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Greene and team did not only put effort into the physical form of Bibliotheca. The translation of the text itself is unique to the volume, dubbed as the American Literary Version (ALV). The ALV is a revision of the ASV, removing the archaic “thees” and “thous” and touching up the text where deemed necessary. The result is a combination of words matching the physical form containing them: an elegance that makes you want to pick up a volume and read anytime you have a chance.
Some heavy-hitters in the Bible scholar world (like David A. DeSilva) were involved in the revision that is more modern yet no less accurate than the ASV. Some of the choices adding to the literary style and feel of the translation include “good tidings” in place of the usual “gospel” and “YHWH” in place of “LORD.” The text restores some of the timeless literary flare lost with most modern translations while still reaching a modern audience.
–Forest Antemesaris, from his review at 1st Century Faith Today
A great idea with good design is always worth the investment. . . . After two years of waiting for this to come into fruition, every detail was done with such beauty and excellence.
–Diane Choi, Instagram post
I got mine a couple of days ago. It looks incredible and feels so solid in your hand. It really shifts the perspective of the Bible, and then made me realize what true ‘design’ is. Design is a problem solving process. The creator saw a problem of the conventional Bible – how the narrative, the most important part of the Bible, was lost and faded when we started arbitrarily dissecting it into different verses. It’s almost like laying the story of God out on a cold lab table after a biopsy. While it may help study and categorize the Bible, it really loses the breath of the words as they were originally written. He wanted to change it, and what an incredible job he has done. Not only does it look great and well built, Bibliotheca re-establishes a reader’s relationship with the scripture.
Beyond visual execution, I think this is really what great design is.
–A Reddit User
One reads the Bibliotheca the way one reads The Odyssey or a book of poems or The Lord of the Rings, taking each of the texts in the library as a whole thing, not as a compendium of quotable, usable, isolated segments. It looks more like a library to be explored and read than a user’s manual to be indexed and sifted.
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But bibles are usually designed, unintentionally or otherwise, to prevent immersion. To prevent exploring the world inside the book, prevent knocking on the walls and finding what jumps out. We get trained to treat that particular library as a dictionary and not as a shelf-ful of beautiful, old, imaginative books.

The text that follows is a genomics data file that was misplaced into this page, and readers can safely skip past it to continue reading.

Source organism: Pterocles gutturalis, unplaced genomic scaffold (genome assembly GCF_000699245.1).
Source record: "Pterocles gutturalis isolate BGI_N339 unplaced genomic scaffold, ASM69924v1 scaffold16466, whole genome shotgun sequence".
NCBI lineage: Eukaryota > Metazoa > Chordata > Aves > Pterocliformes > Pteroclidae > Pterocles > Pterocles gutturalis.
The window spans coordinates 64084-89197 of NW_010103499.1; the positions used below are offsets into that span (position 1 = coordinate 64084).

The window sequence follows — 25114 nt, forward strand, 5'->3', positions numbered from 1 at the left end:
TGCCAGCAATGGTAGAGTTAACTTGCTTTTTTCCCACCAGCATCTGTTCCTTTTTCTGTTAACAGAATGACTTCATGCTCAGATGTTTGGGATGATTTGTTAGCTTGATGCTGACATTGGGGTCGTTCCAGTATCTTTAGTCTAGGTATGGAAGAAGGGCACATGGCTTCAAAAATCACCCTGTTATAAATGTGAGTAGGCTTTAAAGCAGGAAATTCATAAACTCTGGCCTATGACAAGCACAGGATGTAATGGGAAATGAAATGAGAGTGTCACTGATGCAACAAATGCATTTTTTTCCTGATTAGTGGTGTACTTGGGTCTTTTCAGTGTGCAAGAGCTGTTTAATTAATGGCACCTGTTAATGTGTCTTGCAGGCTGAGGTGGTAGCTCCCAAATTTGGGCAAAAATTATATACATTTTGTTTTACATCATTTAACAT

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It is one of the two most beautiful editions I have ever seen (the other is the Pennyroyal Caxton and its more affordable facsimiles), and reading it is like reading these texts for the very first time, everything made new. Like a fresh breeze through the window. I’m thankful for it, delighted by it, and it has lifted my mood in a very dark month. Adam Lewis Greene, the book designer who created the Bibliotheca, has given the world a good gift.
–Stant Litore, from a review on his blog
Great reading experience. Really enjoy reading single column without chapter and verse numbers. Translation is just unusual enough to catch your attention, but not enough to be a distraction.
–C.J. Bowen, Goodreads review
My expectations were not met. They were surpassed. Bibliotheca turned out even better than I expected. And Adam’s interest in typography proved to be much more than a hipster affection (as more than one cultural commentator had opined): the level of care taken in every aspect of the page design and typesetting was breathtaking to observe.
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Bibliotheca’s triumph is a victory of details.
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To understand the spirit of Bibliotheca’s design, you have to recognize first and foremost the kind of reader-friendly book it is. This is not a mass market paperback. Not a thriller off the bestseller list. Bibliotheca is designed like an art book. (Not surprisingly, it is also printed by a firm in Germany that prints art books.) Where one kind of design strives for populist accessibility, another aims for the kind of minimalist purity that exalts its content – or rather, signals that its content is meant to be exalted. The designer doesn’t presume to make it beautiful; rather, the designer recognizes its inherent beauty and designs accordingly. That’s what Bibliotheca does.
Bibliotheca’s revision to the American Standard Version was so extensive that, as I predicted, it has now been copyrighted as the American Literary Version. . . . There is something thrilling about reading familiar passages in a new translation. You feel as if you are gaining fresh insight. The same thing happens reading a familiar translation in a new format. The Authorized Version in a single column, paragraphed edition reads like a wholly different work than it does in an old-fashioned reference setting. (Really, it does.) By presenting an unfamiliar translation in an unfamiliar format, Bibliotheca delivers an experience that is especially revelatory.
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The fact that Bibliotheca used the ASV (now ALV) was always a matter of indifference to me. . . . But for Adam Lewis Greene the translation was an essential part of the puzzle. Bibliotheca needed to be a certain kind of translation, just as the design and typography needed to follow a particular logic. After six months with Bibliotheca, I see the point. Both the design and the translation frame the ancient in a way similar to how a museum might, balancing accessibility with awe.
–J. Mark Bertrand, from his in-depth review at Lectio
More information about Bibliotheca (details regarding translation, design, production, etc.) will be available soon. Sign up here to receive a notification when it’s published.